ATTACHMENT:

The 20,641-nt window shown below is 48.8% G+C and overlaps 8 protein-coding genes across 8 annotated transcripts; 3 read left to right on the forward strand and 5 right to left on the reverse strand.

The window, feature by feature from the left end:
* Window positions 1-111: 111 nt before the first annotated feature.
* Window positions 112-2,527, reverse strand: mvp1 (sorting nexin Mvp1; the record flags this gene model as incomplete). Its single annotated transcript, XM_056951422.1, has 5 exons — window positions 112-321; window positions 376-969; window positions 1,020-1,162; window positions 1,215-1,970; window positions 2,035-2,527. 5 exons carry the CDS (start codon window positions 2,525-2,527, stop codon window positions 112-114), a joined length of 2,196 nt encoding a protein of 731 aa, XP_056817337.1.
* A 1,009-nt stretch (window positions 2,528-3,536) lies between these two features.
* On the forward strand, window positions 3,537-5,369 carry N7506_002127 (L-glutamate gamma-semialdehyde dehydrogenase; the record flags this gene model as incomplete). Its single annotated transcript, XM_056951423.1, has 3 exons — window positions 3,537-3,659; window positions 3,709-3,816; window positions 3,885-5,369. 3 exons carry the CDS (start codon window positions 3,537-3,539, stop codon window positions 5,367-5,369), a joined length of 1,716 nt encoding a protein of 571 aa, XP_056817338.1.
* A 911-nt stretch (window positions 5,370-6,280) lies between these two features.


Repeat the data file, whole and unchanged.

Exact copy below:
The 20,641-nt window shown below is 48.8% G+C and overlaps 8 protein-coding genes across 8 annotated transcripts; 3 read left to right on the forward strand and 5 right to left on the reverse strand.

The window, feature by feature from the left end:
* Window positions 1-111: 111 nt before the first annotated feature.
* Window positions 112-2,527, reverse strand: mvp1 (sorting nexin Mvp1; the record flags this gene model as incomplete). Its single annotated transcript, XM_056951422.1, has 5 exons — window positions 112-321; window positions 376-969; window positions 1,020-1,162; window positions 1,215-1,970; window positions 2,035-2,527. 5 exons carry the CDS (start codon window positions 2,525-2,527, stop codon window positions 112-114), a joined length of 2,196 nt encoding a protein of 731 aa, XP_056817337.1.
* A 1,009-nt stretch (window positions 2,528-3,536) lies between these two features.
* On the forward strand, window positions 3,537-5,369 carry N7506_002127 (L-glutamate gamma-semialdehyde dehydrogenase; the record flags this gene model as incomplete). Its single annotated transcript, XM_056951423.1, has 3 exons — window positions 3,537-3,659; window positions 3,709-3,816; window positions 3,885-5,369. 3 exons carry the CDS (start codon window positions 3,537-3,539, stop codon window positions 5,367-5,369), a joined length of 1,716 nt encoding a protein of 571 aa, XP_056817338.1.
* A 911-nt stretch (window positions 5,370-6,280) lies between these two features.